Jailing a hospital administrator for treating the sickest

June 16, 2016

Newly-appointed Western State Hospital CEO Cheryl Strange is facing possible jail time for refusing to comply with a court order to admit a particular patient currently being served through single bed certification at a WSHA member hospital. Strange said she wouldn’t override the hospital’s waiting list, where other patients who are sicker have priority.

This possibility of jail time is a serious issue: Incarcerating a hospital leader for having an entirely reasonable and ethically correct position of treating the sickest patients first is not a reasonable remedy. The issue facing Western State is a problem of system capacity; jailing her is a distraction from a system in need of strong leadership.

The decisions Ms. Strange is making are the same ones hospital leaders and clinicians make all day, every day. And they should. Imagine if a patient with a broken leg were treated before a patient with a heart attack in an emergency room. That would be ethically untenable. Always, treat the sickest patient first.

This is not to say that Western State Hospital does not need attention. It does. It is also not to say that we need to find new ways to care for patients in mental health crises rather than relying on Western State as the sole solution. And the governor and the Department of Social and Health Services (DSHS) need to provide strong leadership. We absolutely share the court commissioner’s frustration with patients not being able to get beds or care. But jailing the CEO will not create a better hospital or fix the problem.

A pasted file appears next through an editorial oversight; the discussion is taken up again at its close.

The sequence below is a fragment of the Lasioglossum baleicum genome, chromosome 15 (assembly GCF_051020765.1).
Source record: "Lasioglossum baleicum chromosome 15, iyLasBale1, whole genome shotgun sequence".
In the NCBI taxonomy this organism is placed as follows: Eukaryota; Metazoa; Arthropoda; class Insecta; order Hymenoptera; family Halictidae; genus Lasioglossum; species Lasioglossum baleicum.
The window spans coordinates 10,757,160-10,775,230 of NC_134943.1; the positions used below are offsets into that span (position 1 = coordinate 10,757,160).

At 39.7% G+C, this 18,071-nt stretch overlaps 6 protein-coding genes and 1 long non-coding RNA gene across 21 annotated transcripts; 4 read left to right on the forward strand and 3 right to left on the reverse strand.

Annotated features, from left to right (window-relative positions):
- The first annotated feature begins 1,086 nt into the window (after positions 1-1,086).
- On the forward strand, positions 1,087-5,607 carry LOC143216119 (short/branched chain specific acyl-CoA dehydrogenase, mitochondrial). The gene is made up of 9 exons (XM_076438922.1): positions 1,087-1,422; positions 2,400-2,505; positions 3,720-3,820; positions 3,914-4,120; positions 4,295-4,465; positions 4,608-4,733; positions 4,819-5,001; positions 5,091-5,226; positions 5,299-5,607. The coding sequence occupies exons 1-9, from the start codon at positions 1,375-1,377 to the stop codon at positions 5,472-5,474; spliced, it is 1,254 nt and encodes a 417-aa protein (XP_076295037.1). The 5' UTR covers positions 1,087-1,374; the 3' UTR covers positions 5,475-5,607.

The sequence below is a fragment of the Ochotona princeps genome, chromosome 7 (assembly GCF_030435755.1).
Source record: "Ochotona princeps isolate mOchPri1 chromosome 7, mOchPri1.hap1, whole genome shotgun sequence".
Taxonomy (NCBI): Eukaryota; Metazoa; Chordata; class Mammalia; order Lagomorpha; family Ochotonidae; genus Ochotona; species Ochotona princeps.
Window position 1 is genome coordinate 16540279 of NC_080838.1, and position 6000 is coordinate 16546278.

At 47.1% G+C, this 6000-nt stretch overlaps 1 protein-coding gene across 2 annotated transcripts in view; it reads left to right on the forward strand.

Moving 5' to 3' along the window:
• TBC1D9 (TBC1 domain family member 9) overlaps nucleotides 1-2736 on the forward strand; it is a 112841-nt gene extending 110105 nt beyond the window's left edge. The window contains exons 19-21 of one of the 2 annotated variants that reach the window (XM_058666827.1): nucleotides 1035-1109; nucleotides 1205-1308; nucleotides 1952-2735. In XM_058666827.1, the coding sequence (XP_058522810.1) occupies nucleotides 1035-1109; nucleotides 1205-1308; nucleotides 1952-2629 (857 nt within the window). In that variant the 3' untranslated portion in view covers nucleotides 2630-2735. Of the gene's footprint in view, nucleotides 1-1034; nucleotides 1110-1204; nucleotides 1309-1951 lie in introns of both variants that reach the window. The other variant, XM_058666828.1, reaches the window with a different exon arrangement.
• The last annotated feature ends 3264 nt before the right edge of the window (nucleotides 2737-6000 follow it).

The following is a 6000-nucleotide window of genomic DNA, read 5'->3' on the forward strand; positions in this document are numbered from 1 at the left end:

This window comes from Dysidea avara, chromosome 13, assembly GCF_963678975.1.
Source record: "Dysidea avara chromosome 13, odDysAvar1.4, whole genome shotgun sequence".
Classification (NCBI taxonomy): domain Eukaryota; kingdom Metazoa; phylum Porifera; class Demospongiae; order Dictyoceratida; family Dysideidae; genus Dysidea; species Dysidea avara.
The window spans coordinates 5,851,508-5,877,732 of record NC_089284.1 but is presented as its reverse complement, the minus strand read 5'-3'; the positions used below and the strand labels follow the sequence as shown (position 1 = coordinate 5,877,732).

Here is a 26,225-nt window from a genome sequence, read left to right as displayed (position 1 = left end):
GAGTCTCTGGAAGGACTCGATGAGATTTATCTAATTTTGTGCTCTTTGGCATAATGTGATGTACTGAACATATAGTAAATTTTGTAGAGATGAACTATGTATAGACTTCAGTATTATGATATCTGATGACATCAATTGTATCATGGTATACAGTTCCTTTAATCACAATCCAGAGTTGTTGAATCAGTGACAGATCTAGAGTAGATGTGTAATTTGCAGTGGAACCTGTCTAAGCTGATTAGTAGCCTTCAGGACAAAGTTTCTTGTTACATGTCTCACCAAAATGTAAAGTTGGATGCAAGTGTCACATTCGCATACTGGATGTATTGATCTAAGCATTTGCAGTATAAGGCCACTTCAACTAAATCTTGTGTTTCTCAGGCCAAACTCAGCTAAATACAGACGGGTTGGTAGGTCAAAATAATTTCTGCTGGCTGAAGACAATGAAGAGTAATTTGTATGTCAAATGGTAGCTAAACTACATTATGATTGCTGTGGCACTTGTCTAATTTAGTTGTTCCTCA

Encouragingly, the court commissioner who is threatening jail time has just scheduled a hearing to address issues in the mental health system. The hearing will happen on June 27 at the Western State Hospital courtroom. WSHA has been ordered to participate and plans to make full use of the opportunity. Issues on the table include the waiting list to get into Western State Hospital, the difficulty discharging patients from Western State due to a shortage of beds, the impact to local hospitals in having to detain psychiatric patients who are not admitted to Western State and the use of consecutive single bed certifications (where patients are held in local hospitals for treatment when beds in a psychiatric hospital are not available) for those not admitted to Western State. We look forward to being part of a solution to these serious issues.


Cassie Sauer
Executive Vice President


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